Review: Norse and Nordic Oxford

Norse and Nordic OxfordNorse and Nordic Oxford by Ann-Turi Ford

My rating: 3 of 5 stars

This is a mixed bag of a review, in part because I think the book itself is a mixed bag. I bought this book last year at a signing/launch event at Blackwell’s bookshop here in Oxford – being a huge Nordophile this was right up my street. My memories of the event are now a little hazy, but overall it was funny (one of the authors – Richard, is British with that ever depreciating sense of humour), if a little awkward. On reading the book, I realised that the jokes scattered within had been relayed at the author event – so double edged sword of having heard them before, but being able to read the book in Richard’s jovial manner – I don’t think I would’ve gotten all the jokey/ironic/amusing bits had I not been aware of his manner – which segues into the book. The book itself was really interesting full of historical and more modern day facts about any Nordic/Scandinavian links with Oxford whatsoever (and yes, some are tedious links), the delivery could’ve been slicker – I think I stopped counting after 10 grammar/spelling/wrongly labelled photo errors – but this is down to the publishers/editors – something I might expect from a self published ebook but not something purchased in hard copy from Blackwell’s if I’m honest. There was also a couple of historically incorrect pieces such as the statement that there are 3 days of the week in English that are named after Norse gods – with Tuesday being named after Thor (as we geeks know: Tyr – Tuesday, Thor – Thursday), but again, with a proper publisher, wouldn’t this have been fact checked? 10 seconds on wikipedia will find the answer.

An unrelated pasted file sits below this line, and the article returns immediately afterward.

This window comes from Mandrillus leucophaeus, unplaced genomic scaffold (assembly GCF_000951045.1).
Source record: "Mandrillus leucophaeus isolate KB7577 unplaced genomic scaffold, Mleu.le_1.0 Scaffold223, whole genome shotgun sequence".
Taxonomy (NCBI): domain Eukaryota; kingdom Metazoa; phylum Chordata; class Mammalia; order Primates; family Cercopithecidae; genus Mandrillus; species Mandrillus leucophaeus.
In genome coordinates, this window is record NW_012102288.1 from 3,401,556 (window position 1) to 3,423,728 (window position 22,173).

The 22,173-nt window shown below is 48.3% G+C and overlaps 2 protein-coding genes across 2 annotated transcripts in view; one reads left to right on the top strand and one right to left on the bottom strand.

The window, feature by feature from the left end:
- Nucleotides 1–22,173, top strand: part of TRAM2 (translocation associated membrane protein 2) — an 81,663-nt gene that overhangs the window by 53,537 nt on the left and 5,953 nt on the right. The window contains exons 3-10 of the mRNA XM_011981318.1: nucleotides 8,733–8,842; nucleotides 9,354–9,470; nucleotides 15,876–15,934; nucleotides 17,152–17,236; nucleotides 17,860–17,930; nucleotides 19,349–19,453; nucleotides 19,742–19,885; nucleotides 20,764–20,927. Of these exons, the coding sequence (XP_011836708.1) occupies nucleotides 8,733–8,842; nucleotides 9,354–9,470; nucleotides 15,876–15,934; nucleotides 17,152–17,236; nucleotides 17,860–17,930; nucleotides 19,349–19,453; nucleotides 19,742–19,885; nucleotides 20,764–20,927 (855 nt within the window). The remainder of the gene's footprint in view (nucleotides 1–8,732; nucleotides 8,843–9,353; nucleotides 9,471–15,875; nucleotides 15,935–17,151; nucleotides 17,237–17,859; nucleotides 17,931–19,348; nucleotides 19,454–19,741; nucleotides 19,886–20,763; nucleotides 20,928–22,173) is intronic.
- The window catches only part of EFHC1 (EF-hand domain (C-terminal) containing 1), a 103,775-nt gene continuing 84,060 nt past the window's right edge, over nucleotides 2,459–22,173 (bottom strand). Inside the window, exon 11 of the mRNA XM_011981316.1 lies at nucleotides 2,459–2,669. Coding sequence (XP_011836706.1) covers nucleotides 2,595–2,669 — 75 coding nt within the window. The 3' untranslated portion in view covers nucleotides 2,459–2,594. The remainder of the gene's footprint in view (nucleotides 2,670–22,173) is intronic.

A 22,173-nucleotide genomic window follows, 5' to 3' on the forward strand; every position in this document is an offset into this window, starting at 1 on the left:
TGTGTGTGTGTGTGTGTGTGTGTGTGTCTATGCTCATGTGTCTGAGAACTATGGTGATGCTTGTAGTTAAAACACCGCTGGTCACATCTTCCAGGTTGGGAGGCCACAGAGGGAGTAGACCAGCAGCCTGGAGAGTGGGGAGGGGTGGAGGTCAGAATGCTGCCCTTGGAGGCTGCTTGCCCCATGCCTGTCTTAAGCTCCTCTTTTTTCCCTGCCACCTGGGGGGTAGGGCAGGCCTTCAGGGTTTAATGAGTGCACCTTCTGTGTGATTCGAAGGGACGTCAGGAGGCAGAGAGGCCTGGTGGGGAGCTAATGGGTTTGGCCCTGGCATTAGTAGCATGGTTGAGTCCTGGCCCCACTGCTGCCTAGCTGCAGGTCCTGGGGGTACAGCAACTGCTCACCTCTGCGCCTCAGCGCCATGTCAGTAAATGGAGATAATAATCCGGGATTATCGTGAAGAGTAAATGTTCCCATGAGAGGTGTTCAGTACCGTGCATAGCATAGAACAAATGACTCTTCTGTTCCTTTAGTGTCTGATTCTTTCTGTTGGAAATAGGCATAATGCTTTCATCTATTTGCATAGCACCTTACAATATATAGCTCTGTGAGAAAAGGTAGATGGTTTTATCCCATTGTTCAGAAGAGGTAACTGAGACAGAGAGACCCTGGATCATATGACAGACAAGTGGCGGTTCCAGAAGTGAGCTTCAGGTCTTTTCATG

The longer into the book I read I found it becoming more travel guide than Guide to Norse and Nordic Oxford, eg you should visit places X,y,z in Oxford that have no known links to Norse/Nordic culture but are must sees for any travellers to Oxford – I guess I found these snippets unnecessary and some recommendations were repeated several times over the course of the book – but again, I felt that these were things that an editor would eliminate along with incorrectly labelled photos and the photos in the book that were lovely but had no context.
So overall a really interesting book, but due to poor editing gets 3/5

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Review: The Little Book of the Icelanders

The Little Book of the Icelanders in the Old DaysThe Little Book of the Icelanders in the Old Days by Alda Sigmundsdóttir

My rating: 4 of 5 stars

In her signature, incredibly easy to read style, Alda gives you a lesson in the history of olden days of Iceland with facts and fun in equal measures over the course of 50 mini essays. Covering everything from the quirks and superstitions of what happens when someone visits a croft (when to knock on the window rather than the door), to food, sheep, community, evening entertainment. All this interspersed with the etymology of the Icelandic words and some cute illustrations – highly recommended to anyone with a passing interest in Iceland and/or its history.

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